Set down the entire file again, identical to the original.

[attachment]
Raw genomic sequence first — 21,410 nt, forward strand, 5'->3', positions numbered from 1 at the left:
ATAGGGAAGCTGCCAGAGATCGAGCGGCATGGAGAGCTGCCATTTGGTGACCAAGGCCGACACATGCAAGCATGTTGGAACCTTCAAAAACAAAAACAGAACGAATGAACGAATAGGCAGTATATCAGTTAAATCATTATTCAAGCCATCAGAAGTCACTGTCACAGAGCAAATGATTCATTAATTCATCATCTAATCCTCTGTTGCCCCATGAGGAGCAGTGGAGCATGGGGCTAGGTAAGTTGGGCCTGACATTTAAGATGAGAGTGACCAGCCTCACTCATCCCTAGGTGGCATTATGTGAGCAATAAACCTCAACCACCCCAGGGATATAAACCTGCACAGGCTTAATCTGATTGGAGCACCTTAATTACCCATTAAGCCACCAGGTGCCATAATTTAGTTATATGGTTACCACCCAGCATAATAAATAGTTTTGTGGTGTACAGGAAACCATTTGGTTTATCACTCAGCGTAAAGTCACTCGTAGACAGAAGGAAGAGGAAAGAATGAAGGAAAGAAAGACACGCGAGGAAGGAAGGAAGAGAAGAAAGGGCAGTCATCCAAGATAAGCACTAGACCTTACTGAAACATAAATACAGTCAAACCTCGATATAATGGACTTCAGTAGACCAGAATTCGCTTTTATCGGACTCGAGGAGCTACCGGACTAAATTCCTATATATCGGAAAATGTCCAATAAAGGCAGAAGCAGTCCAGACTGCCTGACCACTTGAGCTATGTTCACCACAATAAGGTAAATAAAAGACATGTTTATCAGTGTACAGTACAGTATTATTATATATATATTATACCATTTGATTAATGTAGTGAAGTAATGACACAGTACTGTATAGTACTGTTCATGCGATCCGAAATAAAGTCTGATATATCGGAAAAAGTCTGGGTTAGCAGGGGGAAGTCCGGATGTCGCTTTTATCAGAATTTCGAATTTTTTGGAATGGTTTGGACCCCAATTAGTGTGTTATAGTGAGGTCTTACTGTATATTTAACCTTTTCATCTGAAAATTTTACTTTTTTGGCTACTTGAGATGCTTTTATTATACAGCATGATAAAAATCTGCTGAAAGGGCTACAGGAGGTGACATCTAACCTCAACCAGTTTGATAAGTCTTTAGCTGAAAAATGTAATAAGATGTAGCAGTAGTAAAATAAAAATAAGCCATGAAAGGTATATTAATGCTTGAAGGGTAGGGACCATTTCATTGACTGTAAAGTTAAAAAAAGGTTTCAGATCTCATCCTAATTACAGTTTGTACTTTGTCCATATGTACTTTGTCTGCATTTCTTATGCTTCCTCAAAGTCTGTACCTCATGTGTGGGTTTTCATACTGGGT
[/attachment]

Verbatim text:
Raw genomic sequence first — 21,410 nt, forward strand, 5'->3', positions numbered from 1 at the left:
ATAGGGAAGCTGCCAGAGATCGAGCGGCATGGAGAGCTGCCATTTGGTGACCAAGGCCGACACATGCAAGCATGTTGGAACCTTCAAAAACAAAAACAGAACGAATGAACGAATAGGCAGTATATCAGTTAAATCATTATTCAAGCCATCAGAAGTCACTGTCACAGAGCAAATGATTCATTAATTCATCATCTAATCCTCTGTTGCCCCATGAGGAGCAGTGGAGCATGGGGCTAGGTAAGTTGGGCCTGACATTTAAGATGAGAGTGACCAGCCTCACTCATCCCTAGGTGGCATTATGTGAGCAATAAACCTCAACCACCCCAGGGATATAAACCTGCACAGGCTTAATCTGATTGGAGCACCTTAATTACCCATTAAGCCACCAGGTGCCATAATTTAGTTATATGGTTACCACCCAGCATAATAAATAGTTTTGTGGTGTACAGGAAACCATTTGGTTTATCACTCAGCGTAAAGTCACTCGTAGACAGAAGGAAGAGGAAAGAATGAAGGAAAGAAAGACACGCGAGGAAGGAAGGAAGAGAAGAAAGGGCAGTCATCCAAGATAAGCACTAGACCTTACTGAAACATAAATACAGTCAAACCTCGATATAATGGACTTCAGTAGACCAGAATTCGCTTTTATCGGACTCGAGGAGCTACCGGACTAAATTCCTATATATCGGAAAATGTCCAATAAAGGCAGAAGCAGTCCAGACTGCCTGACCACTTGAGCTATGTTCACCACAATAAGGTAAATAAAAGACATGTTTATCAGTGTACAGTACAGTATTATTATATATATATTATACCATTTGATTAATGTAGTGAAGTAATGACACAGTACTGTATAGTACTGTTCATGCGATCCGAAATAAAGTCTGATATATCGGAAAAAGTCTGGGTTAGCAGGGGGAAGTCCGGATGTCGCTTTTATCAGAATTTCGAATTTTTTGGAATGGTTTGGACCCCAATTAGTGTGTTATAGTGAGGTCTTACTGTATATTTAACCTTTTCATCTGAAAATTTTACTTTTTTGGCTACTTGAGATGCTTTTATTATACAGCATGATAAAAATCTGCTGAAAGGGCTACAGGAGGTGACATCTAACCTCAACCAGTTTGATAAGTCTTTAGCTGAAAAATGTAATAAGATGTAGCAGTAGTAAAATAAAAATAAGCCATGAAAGGTATATTAATGCTTGAAGGGTAGGGACCATTTCATTGACTGTAAAGTTAAAAAAAGGTTTCAGATCTCATCCTAATTACAGTTTGTACTTTGTCCATATGTACTTTGTCTGCATTTCTTATGCTTCCTCAAAGTCTGTACCTCATGTGTGGGTTTTCATACTGGGT